Sabotage is adding one level of load-shedding, André de Ruyter says
De Ruyter says sabotage is difficult to detect, prevent and prosecute
Sabotage of Eskom equipment and coal syndicates are among the criminal activities contributing to one stage of load-shedding.
This was disclosed by the beleaguered power utility’s CEO André de Ruyter in an interview with SAfm host Stephen Grootes.
“I would say on average there is a stage or two of load-shedding that can be attributed to these criminal activities,” he said.
He said the issue of sabotage was serious and they had had an incident at the Lethabo power station where an unknown person cut through a conveyor belt that fed coal into the boilers. That had led to significant disruption.
He said at some stations, they experienced mysterious failures and oil leakages.
De Ruyter said at the Camden power station, when they apprehended a suspect, they found the motive for the sabotage that led to the breaking down of equipment was to secure more work from Eskom.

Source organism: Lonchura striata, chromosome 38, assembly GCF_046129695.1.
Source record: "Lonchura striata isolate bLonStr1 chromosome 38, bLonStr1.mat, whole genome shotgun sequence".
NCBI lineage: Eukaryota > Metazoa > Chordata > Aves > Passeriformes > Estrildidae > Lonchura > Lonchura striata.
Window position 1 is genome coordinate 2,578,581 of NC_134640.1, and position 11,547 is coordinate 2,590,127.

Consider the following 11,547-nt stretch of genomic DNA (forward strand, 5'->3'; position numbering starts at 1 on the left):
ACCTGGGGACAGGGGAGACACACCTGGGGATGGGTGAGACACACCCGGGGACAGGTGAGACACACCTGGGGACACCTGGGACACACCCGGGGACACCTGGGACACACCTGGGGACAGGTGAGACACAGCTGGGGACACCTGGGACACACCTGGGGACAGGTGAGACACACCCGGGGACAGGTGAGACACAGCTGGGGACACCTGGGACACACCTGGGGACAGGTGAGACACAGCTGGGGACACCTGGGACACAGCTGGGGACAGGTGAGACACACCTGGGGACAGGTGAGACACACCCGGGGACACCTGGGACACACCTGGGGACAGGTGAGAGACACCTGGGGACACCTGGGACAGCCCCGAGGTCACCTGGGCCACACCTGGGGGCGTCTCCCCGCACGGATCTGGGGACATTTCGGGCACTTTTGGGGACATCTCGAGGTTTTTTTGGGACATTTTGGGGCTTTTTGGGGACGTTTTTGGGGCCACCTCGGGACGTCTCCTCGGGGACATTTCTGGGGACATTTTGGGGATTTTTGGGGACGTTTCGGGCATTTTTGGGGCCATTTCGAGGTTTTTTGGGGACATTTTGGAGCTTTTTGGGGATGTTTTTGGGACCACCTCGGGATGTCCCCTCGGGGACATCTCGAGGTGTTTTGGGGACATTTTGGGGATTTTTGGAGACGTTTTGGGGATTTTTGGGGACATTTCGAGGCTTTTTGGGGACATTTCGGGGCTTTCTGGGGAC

“This is a pattern. We found it at other power stations as well. At Tutuka, for example, people deliberately break equipment because that results in a maintenance callout, which puts money into the pockets of the maintenance contractors,” he said.
“Of course, there are other factors in place where no doubt [these criminals] want to exacerbate load-shedding, and we suspect to put more pressure on players including myself and the management teams,” he said.
De Ruyter said there were many motives for sabotage but it was difficult to detect, prevent and prosecute.
“I think at certain levels these things are connected by the motive. There are networks that operate within Eskom that have, over the years, established themselves. Through all these criminal acts, they are essentially stealing a huge amount of money from the organisation.”
De Ruyter said they had been disrupting the networks and arresting suspects, and had implemented enhanced controls, including physical security and surveillance.
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